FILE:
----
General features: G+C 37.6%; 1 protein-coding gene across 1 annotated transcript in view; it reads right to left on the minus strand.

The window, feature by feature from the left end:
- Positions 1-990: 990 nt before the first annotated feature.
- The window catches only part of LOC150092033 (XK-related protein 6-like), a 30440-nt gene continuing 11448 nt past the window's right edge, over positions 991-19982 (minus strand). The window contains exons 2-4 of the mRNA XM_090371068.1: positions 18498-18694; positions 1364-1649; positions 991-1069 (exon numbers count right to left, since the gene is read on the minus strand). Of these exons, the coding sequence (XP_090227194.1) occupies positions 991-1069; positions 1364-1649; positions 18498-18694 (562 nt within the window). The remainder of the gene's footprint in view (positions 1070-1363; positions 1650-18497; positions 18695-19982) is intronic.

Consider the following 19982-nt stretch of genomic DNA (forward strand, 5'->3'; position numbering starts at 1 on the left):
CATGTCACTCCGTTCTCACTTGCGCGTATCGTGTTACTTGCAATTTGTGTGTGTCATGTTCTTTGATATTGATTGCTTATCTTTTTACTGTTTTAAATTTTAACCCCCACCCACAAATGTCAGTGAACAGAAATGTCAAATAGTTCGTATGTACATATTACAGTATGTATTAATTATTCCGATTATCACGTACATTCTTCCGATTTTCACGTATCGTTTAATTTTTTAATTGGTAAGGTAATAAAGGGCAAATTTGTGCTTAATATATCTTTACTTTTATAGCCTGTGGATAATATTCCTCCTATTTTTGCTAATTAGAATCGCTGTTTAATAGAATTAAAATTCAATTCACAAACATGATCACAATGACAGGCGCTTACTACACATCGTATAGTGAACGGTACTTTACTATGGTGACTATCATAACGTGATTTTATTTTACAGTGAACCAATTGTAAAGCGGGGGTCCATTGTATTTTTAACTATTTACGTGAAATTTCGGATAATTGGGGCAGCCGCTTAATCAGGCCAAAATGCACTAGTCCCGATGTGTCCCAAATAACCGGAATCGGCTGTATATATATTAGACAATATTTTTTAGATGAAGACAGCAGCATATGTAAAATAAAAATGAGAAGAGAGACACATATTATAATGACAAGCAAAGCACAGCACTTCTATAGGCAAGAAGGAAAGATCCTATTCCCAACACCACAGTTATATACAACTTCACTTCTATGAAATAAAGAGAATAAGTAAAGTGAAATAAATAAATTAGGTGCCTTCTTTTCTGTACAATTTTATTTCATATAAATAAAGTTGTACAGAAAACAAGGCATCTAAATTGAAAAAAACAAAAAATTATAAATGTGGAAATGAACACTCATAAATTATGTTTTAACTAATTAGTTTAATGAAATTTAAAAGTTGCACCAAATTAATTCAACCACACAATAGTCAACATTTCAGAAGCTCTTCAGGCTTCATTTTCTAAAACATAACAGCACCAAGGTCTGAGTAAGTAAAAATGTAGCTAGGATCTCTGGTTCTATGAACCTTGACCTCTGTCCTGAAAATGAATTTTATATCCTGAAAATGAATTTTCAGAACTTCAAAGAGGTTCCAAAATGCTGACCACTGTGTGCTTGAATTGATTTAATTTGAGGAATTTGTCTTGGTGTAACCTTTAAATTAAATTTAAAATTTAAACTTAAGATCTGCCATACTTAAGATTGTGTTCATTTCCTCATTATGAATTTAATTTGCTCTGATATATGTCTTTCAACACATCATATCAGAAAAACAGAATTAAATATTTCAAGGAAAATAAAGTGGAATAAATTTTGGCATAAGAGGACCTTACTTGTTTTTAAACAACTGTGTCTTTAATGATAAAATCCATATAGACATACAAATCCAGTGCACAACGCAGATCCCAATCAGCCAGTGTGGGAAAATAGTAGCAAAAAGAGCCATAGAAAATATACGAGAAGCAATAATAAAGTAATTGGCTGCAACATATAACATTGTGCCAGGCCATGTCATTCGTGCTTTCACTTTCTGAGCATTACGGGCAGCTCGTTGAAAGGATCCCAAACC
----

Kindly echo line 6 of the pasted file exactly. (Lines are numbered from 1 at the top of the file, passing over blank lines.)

CATGTCACTCCGTTCTCACTTGCGCGTATCGTGTTACTTGCAATTTGTGTGTGTCATGTTCTTTGATATTGATTGCTTATCTTTTTACTGTTTTAAATTTTAACCCCCACCCACAAATGTCAGTGAACAGAAATGTCAAATAGTTCGTATGTACATATTACAGTATGTATTAATTATTCCGATTATCACGTACATTCTTCCGATTTTCACGTATCGTTTAATTTTTTAATTGGTAAGGTAATAAAGGGCAAATTTGTGCTTAATATATCTTTACTTTTATAGCCTGTGGATAATATTCCTCCTATTTTTGCTAATTAGAATCGCTGTTTAATAGAATTAAAATTCAATTCACAAACATGATCACAATGACAGGCGCTTACTACACATCGTATAGTGAACGGTACTTTACTATGGTGACTATCATAACGTGATTTTATTTTACAGTGAACCAATTGTAAAGCGGGGGTCCATTGTATTTTTAACTATTTACGTGAAATTTCGGATAATTGGGGCAGCCGCTTAATCAGGCCAAAATGCACTAGTCCCGATGTGTCCCAAATAACCGGAATCGGCTGTATATATATTAGACAATATTTTTTAGATGAAGACAGCAGCATATGTAAAATAAAAATGAGAAGAGAGACACATATTATAATGACAAGCAAAGCACAGCACTTCTATAGGCAAGAAGGAAAGATCCTATTCCCAACACCACAGTTATATACAACTTCACTTCTATGAAATAAAGAGAATAAGTAAAGTGAAATAAATAAATTAGGTGCCTTCTTTTCTGTACAATTTTATTTCATATAAATAAAGTTGTACAGAAAACAAGGCATCTAAATTGAAAAAAACAAAAAATTATAAATGTGGAAATGAACACTCATAAATTATGTTTTAACTAATTAGTTTAATGAAATTTAAAAGTTGCACCAAATTAATTCAACCACACAATAGTCAACATTTCAGAAGCTCTTCAGGCTTCATTTTCTAAAACATAACAGCACCAAGGTCTGAGTAAGTAAAAATGTAGCTAGGATCTCTGGTTCTATGAACCTTGACCTCTGTCCTGAAAATGAATTTTATATCCTGAAAATGAATTTTCAGAACTTCAAAGAGGTTCCAAAATGCTGACCACTGTGTGCTTGAATTGATTTAATTTGAGGAATTTGTCTTGGTGTAACCTTTAAATTAAATTTAAAATTTAAACTTAAGATCTGCCATACTTAAGATTGTGTTCATTTCCTCATTATGAATTTAATTTGCTCTGATATATGTCTTTCAACACATCATATCAGAAAAACAGAATTAAATATTTCAAGGAAAATAAAGTGGAATAAATTTTGGCATAAGAGGACCTTACTTGTTTTTAAACAACTGTGTCTTTAATGATAAAATCCATATAGACATACAAATCCAGTGCACAACGCAGATCCCAATCAGCCAGTGTGGGAAAATAGTAGCAAAAAGAGCCATAGAAAATATACGAGAAGCAATAATAAAGTAATTGGCTGCAACATATAACATTGTGCCAGGCCATGTCATTCGTGCTTTCACTTTCTGAGCATTACGGGCAGCTCGTTGAAAGGATCCCAAACC